Tuesday, February 3, 2015

Who Was Col. Speed Fry?

Since I first discovered the children of Kate and Thomas Probert, I couldn't help but wonder why they would name their son Col. Speed Fry. I don't know why it didn't occur to me to "google" that name until today. I should have done it a whole lot sooner because it explained a lot.

Recall that Col. Speed Fry Probert was born on February 14, 1862 -- just as the Civil War was gearing up. He was named after Col. Speed Smith Fry who served on the Union side of the Civil War. For those of you who may not be aware, most of Kentucky was pro-union at the beginning of the Civil War and pro-Confederate by the end. Although the issue of slavery became one of the main issues by the end of the war, it hadn't started out that way.

You may recall that a member of Thomas Probert's defense team, Garrett Davis, was a pro-Union man who was totally against secession. By the end of the war, this owner of 15 slaves had become completely disillusioned with the war and later ran for the Senate as a Democrat -- not the party of Lincoln.

Credit: Wikipedia

Such was not the case with Col. Speed Smith Fry. Col. Speed Fry was responsible for raising the 4th Kentucky Infantry. He played a major role in the Battle of Mill Springs which ended up being the first major Union victory of the war. The battle took place on January 19, 1862 -- about four weeks before the birth of Thomas and Kate's son. Col. Speed Fry was given credit for killing the Confederate General during some confusion. Apparently, General Zollicoffer mistakenly thought Col. Speed Fry was a Confederate. He rode right up to the Col. and accused him of shooting at fellow Confederates. By the time this mistake was recognized, the General had been fired upon and killed instantly. There is a lot of information available, often not consistent, about the details of this battle. But one thing was clear -- it was a victory for the North.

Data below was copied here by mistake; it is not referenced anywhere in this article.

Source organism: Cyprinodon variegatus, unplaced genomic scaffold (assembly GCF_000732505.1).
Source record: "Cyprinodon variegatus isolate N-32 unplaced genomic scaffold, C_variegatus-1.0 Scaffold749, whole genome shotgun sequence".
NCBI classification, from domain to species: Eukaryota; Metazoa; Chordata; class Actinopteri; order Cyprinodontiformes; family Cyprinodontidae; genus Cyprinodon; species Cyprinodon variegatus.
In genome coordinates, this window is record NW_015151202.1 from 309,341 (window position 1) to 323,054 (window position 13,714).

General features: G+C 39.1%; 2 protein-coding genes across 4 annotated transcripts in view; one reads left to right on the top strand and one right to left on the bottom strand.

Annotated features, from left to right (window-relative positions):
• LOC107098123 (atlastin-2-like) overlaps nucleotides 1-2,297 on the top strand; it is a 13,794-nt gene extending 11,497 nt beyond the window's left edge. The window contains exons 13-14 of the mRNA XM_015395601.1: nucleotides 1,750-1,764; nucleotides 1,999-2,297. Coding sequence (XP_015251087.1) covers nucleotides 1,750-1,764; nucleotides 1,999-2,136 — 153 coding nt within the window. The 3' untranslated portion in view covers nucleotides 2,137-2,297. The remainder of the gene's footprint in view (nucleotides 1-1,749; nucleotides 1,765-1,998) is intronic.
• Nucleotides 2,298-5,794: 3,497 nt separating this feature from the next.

Credit: www.millsprings.net
I can only imagine that this victory was important to the Proberts as they thought the colonel would be an appropriate namesake. In addition, this research leads me to conclude that the Proberts, at least initially, favored the Union position.

Things were definitely getting off to a rough start in Mt. Sterling. It had to get better.

No comments:

Post a Comment

Join the conversation. Comments are appreciated and keep me motivated.